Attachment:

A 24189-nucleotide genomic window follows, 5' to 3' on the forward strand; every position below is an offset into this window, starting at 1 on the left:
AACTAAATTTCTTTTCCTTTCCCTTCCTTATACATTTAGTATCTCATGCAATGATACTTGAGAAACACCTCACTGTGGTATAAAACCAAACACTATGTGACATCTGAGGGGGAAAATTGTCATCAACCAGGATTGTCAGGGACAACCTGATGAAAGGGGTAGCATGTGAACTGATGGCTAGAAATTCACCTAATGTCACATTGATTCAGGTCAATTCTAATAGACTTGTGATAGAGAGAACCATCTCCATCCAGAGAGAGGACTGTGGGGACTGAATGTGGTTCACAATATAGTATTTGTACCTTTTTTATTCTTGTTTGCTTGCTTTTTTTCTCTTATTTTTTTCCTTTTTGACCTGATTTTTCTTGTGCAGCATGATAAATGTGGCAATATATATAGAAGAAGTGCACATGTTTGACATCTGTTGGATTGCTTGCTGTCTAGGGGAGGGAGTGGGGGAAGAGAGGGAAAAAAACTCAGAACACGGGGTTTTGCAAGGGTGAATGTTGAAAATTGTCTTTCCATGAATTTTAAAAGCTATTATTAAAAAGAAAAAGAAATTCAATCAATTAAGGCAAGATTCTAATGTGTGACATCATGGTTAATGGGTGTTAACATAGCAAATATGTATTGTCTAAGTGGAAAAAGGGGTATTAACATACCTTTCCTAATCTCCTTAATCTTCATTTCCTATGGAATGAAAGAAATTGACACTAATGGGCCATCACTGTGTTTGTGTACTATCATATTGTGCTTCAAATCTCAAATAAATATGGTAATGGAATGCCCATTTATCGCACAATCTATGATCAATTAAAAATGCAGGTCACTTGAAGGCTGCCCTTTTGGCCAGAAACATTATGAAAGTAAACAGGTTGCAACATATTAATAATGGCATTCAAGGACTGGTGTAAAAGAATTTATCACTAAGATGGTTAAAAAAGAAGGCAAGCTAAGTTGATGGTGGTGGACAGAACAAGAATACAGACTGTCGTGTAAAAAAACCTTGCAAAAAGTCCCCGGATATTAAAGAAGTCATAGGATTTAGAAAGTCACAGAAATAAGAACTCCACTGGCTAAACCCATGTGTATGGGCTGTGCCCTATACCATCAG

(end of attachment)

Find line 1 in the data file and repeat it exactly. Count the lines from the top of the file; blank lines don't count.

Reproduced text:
A 24189-nucleotide genomic window follows, 5' to 3' on the forward strand; every position below is an offset into this window, starting at 1 on the left: